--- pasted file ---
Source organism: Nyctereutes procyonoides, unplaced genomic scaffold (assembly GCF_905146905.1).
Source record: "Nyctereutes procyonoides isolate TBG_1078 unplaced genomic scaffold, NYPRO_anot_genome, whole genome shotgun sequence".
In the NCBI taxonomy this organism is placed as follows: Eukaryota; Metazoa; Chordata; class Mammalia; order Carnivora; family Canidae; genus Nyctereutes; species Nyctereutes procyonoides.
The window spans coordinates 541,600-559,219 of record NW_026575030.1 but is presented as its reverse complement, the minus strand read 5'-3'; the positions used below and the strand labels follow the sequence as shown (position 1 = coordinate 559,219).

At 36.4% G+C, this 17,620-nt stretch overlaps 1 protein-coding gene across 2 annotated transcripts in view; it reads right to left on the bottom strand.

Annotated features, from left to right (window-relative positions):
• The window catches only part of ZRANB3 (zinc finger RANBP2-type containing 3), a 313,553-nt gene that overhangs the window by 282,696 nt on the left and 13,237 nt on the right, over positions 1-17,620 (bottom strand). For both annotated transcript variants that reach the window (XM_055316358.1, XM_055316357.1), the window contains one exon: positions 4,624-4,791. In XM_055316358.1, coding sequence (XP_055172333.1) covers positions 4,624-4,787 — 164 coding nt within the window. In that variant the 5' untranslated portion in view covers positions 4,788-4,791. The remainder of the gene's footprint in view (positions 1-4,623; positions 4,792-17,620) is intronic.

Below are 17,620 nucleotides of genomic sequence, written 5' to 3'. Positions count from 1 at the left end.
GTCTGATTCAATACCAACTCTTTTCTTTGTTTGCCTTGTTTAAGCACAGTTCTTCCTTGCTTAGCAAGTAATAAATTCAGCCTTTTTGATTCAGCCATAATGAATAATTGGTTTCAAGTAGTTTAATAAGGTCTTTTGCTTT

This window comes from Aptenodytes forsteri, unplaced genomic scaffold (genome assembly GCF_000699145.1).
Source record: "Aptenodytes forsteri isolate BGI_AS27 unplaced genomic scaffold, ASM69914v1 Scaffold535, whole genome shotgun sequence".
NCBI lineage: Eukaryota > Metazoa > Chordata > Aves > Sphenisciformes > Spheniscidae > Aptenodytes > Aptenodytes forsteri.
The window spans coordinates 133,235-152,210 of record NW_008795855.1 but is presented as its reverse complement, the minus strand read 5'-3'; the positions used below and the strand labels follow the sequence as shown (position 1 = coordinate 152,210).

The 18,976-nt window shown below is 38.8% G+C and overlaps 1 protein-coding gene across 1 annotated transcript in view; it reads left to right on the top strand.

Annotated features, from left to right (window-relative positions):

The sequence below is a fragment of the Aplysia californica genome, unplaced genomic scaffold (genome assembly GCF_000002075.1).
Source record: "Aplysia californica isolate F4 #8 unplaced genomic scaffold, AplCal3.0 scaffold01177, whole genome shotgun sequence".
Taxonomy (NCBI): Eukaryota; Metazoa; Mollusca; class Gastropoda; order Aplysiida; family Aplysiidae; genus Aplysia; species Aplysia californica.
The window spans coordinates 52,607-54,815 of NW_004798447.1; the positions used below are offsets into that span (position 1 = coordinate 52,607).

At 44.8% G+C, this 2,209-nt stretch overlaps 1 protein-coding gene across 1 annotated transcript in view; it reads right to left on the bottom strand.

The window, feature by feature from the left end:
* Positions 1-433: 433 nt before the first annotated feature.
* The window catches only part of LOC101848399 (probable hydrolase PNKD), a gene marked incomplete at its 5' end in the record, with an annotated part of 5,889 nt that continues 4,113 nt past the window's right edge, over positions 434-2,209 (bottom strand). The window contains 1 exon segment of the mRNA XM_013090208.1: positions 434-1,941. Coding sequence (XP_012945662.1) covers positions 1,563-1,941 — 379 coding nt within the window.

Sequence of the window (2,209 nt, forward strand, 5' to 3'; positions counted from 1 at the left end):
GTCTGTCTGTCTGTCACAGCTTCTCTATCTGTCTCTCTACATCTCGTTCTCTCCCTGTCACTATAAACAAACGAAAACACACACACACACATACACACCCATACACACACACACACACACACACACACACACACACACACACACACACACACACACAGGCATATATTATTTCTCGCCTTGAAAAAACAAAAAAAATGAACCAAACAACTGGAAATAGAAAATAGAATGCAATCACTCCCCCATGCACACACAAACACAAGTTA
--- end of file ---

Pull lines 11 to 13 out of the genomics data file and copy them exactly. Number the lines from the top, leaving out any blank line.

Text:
Source record: "Aptenodytes forsteri isolate BGI_AS27 unplaced genomic scaffold, ASM69914v1 Scaffold535, whole genome shotgun sequence".
NCBI lineage: Eukaryota > Metazoa > Chordata > Aves > Sphenisciformes > Spheniscidae > Aptenodytes > Aptenodytes forsteri.
The window spans coordinates 133,235-152,210 of record NW_008795855.1 but is presented as its reverse complement, the minus strand read 5'-3'; the positions used below and the strand labels follow the sequence as shown (position 1 = coordinate 152,210).